At CAFE4DM we aim to address the challenges in understanding, creating and scaling up manufacturing processes for formulated products in fast moving consumer goods (home/personal care and food products).
The project combines world leading academic and applied research experience with real industrial relevance. You will work with expert supervisors within Unilever and University of Manchester as the team develops a new modelling approach and the associated materials, measurement and validation to predict the properties of new formulated products associated with fast moving consumer goods (home/personal care and food products).
We have fully funded PhD projects (EU/UK student only) available across a range of subjects relevant for the project. We can offer you a dynamic and supportive environment in which you will carry out independent and original, multidisciplinary research, pushing the boundaries of digital manufacturing.
Computational methods which describe the time dependent changes in microstructures and the effect that this has on the flow properties of complex fluids solution will be examined. These predictive multiphysics tools will be validated using experimental data determined in other parts of the project to assess the mixture morphology during the manufacturing process.
Computational and experimental approaches to enable a detailed understanding of the interactions involved between the components within complex fluid will be studied. X-ray and neutron scattering techniques coupled with 1D and 2D NMR spectroscopic methods will be applied to probe the interactions and structures within the liquid formulations and develop structure property relationships with measured rheological data, for example. This detailed molecular structure information will be used to develop semi-empirical correlative and group contribution models model to predict their physical properties.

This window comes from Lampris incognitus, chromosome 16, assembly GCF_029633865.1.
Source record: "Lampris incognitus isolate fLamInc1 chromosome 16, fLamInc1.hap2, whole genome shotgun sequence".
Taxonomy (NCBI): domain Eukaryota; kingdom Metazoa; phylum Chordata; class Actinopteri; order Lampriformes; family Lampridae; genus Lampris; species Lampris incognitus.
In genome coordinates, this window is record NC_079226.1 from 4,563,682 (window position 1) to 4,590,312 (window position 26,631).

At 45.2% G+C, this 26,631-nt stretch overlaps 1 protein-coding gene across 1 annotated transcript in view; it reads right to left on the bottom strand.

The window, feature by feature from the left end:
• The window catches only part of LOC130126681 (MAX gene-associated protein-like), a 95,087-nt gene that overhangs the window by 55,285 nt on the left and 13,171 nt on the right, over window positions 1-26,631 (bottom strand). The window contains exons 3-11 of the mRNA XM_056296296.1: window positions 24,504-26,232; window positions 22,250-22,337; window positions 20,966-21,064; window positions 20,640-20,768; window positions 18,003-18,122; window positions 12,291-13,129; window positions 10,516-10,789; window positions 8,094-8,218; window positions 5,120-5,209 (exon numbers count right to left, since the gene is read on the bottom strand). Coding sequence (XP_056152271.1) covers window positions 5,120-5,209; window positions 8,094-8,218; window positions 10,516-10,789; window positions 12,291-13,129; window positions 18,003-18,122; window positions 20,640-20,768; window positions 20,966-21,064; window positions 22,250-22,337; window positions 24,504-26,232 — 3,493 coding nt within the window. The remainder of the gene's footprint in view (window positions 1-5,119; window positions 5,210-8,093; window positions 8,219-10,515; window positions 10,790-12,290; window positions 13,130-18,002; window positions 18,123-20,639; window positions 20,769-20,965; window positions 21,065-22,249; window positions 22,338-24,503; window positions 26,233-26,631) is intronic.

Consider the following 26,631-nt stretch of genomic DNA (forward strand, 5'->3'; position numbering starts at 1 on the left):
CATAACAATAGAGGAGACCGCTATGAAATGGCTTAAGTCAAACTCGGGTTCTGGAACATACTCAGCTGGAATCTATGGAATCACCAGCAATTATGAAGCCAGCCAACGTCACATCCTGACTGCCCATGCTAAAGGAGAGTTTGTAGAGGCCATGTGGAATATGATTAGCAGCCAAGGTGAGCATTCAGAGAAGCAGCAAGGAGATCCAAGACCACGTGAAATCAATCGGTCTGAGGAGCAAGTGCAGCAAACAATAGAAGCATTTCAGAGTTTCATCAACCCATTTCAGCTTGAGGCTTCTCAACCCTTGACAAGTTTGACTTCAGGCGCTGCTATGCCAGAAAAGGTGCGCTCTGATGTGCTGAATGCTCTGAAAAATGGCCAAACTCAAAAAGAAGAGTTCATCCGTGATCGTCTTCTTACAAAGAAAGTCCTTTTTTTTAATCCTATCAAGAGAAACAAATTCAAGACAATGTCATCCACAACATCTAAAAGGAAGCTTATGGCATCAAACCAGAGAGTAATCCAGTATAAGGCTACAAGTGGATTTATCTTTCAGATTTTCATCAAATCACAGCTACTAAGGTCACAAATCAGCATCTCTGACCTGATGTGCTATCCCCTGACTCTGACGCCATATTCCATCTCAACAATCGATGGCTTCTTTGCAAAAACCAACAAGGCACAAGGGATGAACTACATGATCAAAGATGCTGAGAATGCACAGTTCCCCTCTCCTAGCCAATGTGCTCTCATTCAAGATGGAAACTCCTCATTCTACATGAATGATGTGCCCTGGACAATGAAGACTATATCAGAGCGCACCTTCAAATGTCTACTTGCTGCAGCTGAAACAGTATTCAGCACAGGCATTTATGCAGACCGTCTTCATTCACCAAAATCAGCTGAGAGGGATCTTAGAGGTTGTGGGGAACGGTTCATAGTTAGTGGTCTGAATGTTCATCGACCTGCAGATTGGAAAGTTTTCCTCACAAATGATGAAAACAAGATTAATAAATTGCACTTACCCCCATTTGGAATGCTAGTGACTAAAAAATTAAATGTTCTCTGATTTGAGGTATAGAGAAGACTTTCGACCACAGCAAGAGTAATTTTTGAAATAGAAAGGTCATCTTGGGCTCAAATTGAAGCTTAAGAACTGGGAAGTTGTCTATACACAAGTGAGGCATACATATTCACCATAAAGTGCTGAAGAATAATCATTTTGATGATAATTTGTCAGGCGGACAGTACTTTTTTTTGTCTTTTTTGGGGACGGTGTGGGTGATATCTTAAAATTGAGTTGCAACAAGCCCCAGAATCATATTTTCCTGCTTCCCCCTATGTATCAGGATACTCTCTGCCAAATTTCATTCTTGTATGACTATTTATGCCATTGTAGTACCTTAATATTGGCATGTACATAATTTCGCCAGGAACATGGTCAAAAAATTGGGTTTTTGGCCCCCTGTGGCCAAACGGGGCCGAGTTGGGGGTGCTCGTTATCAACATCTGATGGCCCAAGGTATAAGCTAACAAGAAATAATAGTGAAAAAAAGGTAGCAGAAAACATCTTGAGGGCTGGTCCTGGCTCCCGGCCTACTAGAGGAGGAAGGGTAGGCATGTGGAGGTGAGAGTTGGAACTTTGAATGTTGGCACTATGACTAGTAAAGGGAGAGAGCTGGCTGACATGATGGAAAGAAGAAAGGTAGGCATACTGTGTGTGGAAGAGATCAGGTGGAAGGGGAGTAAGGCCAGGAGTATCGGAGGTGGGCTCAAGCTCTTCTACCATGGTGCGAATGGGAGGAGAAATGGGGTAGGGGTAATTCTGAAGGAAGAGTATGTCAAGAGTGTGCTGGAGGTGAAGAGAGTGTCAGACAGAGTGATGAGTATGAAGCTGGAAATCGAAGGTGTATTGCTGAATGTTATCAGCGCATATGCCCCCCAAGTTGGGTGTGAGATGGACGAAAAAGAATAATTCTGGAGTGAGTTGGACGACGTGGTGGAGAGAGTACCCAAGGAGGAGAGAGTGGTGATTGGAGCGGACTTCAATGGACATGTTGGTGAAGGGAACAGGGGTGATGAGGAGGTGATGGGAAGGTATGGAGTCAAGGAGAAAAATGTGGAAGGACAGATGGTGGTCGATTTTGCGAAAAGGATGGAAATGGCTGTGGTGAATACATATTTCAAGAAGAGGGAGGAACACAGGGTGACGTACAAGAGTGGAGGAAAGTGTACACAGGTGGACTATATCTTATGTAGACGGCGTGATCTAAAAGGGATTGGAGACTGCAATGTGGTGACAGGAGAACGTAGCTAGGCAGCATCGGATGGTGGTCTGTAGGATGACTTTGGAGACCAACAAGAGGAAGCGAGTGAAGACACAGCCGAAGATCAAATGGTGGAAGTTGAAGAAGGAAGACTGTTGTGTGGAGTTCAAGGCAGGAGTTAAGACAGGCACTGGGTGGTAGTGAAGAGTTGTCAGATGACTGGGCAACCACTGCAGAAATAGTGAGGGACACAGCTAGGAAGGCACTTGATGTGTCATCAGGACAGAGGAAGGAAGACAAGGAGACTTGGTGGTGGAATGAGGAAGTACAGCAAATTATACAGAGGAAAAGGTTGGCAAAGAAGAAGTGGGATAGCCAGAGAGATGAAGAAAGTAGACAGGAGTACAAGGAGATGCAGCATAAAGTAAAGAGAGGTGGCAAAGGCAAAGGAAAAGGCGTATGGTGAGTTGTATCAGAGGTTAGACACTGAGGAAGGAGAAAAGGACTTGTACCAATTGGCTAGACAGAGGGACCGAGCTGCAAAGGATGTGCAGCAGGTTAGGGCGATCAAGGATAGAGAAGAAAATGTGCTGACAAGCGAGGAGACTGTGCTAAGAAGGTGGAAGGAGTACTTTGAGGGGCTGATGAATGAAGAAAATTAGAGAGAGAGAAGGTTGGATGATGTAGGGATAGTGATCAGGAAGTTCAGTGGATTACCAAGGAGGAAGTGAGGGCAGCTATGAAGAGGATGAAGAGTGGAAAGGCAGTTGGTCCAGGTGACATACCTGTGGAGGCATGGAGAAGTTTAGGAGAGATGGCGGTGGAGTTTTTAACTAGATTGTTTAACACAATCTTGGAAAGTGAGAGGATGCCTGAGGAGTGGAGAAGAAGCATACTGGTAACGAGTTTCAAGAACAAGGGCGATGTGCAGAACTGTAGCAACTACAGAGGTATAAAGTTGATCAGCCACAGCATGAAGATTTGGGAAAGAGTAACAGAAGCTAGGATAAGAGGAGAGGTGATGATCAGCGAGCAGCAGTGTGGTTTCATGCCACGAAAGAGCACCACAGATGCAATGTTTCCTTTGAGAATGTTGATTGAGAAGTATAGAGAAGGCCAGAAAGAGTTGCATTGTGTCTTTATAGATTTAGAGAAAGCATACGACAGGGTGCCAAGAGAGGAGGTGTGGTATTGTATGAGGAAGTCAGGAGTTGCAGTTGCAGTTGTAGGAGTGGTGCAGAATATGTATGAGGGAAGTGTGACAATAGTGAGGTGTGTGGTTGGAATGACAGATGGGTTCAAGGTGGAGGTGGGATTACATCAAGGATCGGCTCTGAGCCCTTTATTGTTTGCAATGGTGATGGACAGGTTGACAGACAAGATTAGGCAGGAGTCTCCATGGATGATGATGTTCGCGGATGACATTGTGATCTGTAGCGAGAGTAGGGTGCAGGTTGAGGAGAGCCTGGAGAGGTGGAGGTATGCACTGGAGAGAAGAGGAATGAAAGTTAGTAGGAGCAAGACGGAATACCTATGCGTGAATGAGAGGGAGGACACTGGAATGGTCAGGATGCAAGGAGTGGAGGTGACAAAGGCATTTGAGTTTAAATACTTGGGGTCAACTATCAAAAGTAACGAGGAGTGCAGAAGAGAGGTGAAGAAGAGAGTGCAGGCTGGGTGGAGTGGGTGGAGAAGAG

Research into the development of in-line measurement tools for product development and manufacturing processes for complex fluids will be undertaken. These methods will be used to design feedback controllers and more advanced model based control systems that utilise process analytical measurements in order to guide design of experiments through intelligent robotic systems. The analytical tools investigated will include electrical resistance and impedance tomography, particle imaging velocimetry, planar laser induced fluorescence and optical coherence tomography.
Research into the barriers associated with behavioural change to introduce new digital tools into manufacturing processes is needed. Our research will specifically focus on the innovation management and behavioural change needed to create a holistic framework for the implementation of technology within the fast moving consumer goods industry.
|Group Contribution methods for non-Newtonian fluids||Details|
|Systems modelling for concentrated crystallizing systems||Details|
|Understanding structure-property relationships in non-Newtonian fluids||Details|